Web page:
Gariwerd bush foods

Monday, October 21, 2013

Zeph and I joined the Victorian home educators camp at Halls Gap in the Grampians this week. We came with a community friend Gabe and the two boys joined over 100 kids from all over the state (and further afield). For five days we experienced unpredictable weather, night games, wrestling, abseiling, rock climbing, new friend making, swimming, tiredness, ball games, bike-riding, sunburn, boomerang throwing, cuts and bruises and some autonomous food.

Blow fly grass (Briza maxima) also known as quaking grass
It is true spring, one of the six seasons in Gariwerd, and there is an abundance of edible flowering plants covering the ground. These are the traditional bush plants used by the original people and the newly naturalised plants that have come since 1788. Many are edible and/or medicinal. One favourite newly naturalised plant at this time of year is wild onion, otherwise known as three-cornered garlic or angled onion because of the triangulate stem shape. We found swathes of them along the path that runs into town and on to the Brambuk Cultural Centre. Great food for being on the go.

Three-cornered garlic (Allium triquetrum)
The garlic was growing near pockets of Milkmaids, a perennial herb native to woodland forests of southern Australia. The tuberous roots are edible cooked as potato and like yam daisies they are crisp and starchy eaten raw.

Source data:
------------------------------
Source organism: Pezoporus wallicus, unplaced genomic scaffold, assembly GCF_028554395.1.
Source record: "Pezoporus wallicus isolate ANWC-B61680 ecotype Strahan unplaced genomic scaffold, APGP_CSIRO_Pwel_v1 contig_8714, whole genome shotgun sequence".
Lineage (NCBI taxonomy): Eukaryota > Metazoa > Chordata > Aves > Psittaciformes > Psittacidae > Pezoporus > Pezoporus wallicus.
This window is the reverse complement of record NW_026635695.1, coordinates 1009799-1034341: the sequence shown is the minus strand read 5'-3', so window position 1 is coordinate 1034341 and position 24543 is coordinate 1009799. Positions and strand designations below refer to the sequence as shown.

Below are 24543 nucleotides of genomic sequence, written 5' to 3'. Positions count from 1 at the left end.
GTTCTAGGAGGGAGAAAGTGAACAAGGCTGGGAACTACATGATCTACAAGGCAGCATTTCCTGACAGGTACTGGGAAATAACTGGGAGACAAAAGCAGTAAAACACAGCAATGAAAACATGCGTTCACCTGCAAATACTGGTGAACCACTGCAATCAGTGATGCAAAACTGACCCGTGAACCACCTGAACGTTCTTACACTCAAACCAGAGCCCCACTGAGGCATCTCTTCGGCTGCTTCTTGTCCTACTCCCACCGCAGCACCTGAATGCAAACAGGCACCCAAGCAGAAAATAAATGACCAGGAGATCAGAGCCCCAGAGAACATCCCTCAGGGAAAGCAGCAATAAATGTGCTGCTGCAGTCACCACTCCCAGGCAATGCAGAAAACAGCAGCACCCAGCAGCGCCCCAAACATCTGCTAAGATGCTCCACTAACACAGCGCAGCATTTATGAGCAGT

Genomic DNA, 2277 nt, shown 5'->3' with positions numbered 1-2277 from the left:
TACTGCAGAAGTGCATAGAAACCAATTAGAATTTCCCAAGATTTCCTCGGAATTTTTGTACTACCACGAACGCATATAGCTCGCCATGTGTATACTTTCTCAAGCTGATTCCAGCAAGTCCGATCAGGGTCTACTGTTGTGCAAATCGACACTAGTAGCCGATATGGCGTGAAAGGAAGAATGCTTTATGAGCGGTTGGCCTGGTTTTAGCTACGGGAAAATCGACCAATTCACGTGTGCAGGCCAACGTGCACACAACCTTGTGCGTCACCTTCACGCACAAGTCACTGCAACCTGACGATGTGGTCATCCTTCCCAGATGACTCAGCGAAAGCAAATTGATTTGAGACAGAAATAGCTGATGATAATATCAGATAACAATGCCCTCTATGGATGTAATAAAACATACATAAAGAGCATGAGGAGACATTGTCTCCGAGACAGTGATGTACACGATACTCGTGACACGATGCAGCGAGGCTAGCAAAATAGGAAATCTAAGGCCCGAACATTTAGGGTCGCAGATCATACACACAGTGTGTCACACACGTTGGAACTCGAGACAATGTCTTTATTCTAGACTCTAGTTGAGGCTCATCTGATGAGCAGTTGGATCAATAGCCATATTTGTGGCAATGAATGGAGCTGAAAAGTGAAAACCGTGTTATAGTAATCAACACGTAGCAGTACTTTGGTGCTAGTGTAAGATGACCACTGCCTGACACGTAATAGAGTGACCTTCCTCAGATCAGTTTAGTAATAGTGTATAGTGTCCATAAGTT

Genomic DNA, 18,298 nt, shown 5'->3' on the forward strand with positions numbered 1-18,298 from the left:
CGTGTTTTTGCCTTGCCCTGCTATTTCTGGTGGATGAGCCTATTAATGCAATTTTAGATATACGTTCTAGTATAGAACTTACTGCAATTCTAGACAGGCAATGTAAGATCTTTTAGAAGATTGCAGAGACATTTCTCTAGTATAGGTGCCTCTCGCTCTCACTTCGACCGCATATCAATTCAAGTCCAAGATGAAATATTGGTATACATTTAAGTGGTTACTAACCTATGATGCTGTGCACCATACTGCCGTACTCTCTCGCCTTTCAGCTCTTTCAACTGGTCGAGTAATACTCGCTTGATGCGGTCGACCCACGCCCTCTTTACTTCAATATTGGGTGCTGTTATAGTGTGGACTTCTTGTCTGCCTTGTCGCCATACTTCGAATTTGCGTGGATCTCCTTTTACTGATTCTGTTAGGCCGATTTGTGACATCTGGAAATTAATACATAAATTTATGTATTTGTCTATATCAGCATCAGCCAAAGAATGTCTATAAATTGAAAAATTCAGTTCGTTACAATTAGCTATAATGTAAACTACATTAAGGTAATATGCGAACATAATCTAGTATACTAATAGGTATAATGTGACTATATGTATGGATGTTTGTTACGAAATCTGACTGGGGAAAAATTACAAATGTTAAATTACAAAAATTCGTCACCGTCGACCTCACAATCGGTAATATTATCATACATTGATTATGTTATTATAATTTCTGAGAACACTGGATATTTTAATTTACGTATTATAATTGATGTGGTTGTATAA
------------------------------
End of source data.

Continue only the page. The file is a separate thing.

Milkmaids (Burchardia umbellate)
Everywhere throughout Gariwerd relationships between traditional bush food species and newly naturalised tucker are apparent. Common resources are shared between species who get along without ideological register or monetary warring.

Deer (Cervidae family) and Kangaroo (Macropod, meaning 'large foot')
We visited Brambuk and spoke with the knowledgeable and generous Blake, the chef at the centre's Bushtucker Cafe. Blake and I shared notes. He introducing me to some of his preferred herbs and spices from nearby and other regions of Australia,

Round-leaf Mint (Prostanthera rotundifolia),  Strawberry Gum (Eucalyptus olida), Wattleseed (Acacia sp) Lemon myrtle (Backhousia citriodora)
and I demonstrated how to find desirable starch at the base of mat-rush (lomandra) leaves just outside the cafe. Lomandra is also known as basket grass and was used for traditional basket making. The seeds can be ground into a flour meal for cakes. The plant is a good source of vitamin C, iron and fibre.

Mat-rush (Lomandra longifolia) a common source of starchy food
At Brambuk we also learned about uses for honey-myrtles. The local people called these plants Gutyamul. The scientific name is Melaleuca. The nectar was added to water to make a sweet drink. There are thirteen species of Melaleuca in Victoria and like all the Banksia species the flower spikes can be used to make a sweet cordial or a fermented beverage.

Honey myrtle (Melaleuca sp.)
We also learned about the traditional uses for grass trees and how the seeds were ground as flour and the stem was used as a fire-stick for the ingenious fire-stick farming that was common to all Aboriginal peoples. The resin was used to bond materials together such as stone spearheads to wooden shafts.

Grass tree (Xanthorrhoea sp.)
The walk to Brambuk and back to our camp was around ten kilometres. The sun beat down in the afternoon and we were talking up the need for a swim when we came across what I thought was an enormous bolete mushroom, but my mycologist friend Alison Pouliot (who knows the area well) believes it is Phlebopus marginatus. We placed a dollar coin on the cap of this big pore mushroom to give a sense of the size.

Phlebopus marginatus
While at Brambuk we also undertook a boomerang throwing workshop. A second Gariwerd post will follow on making and throwing a boomerang.


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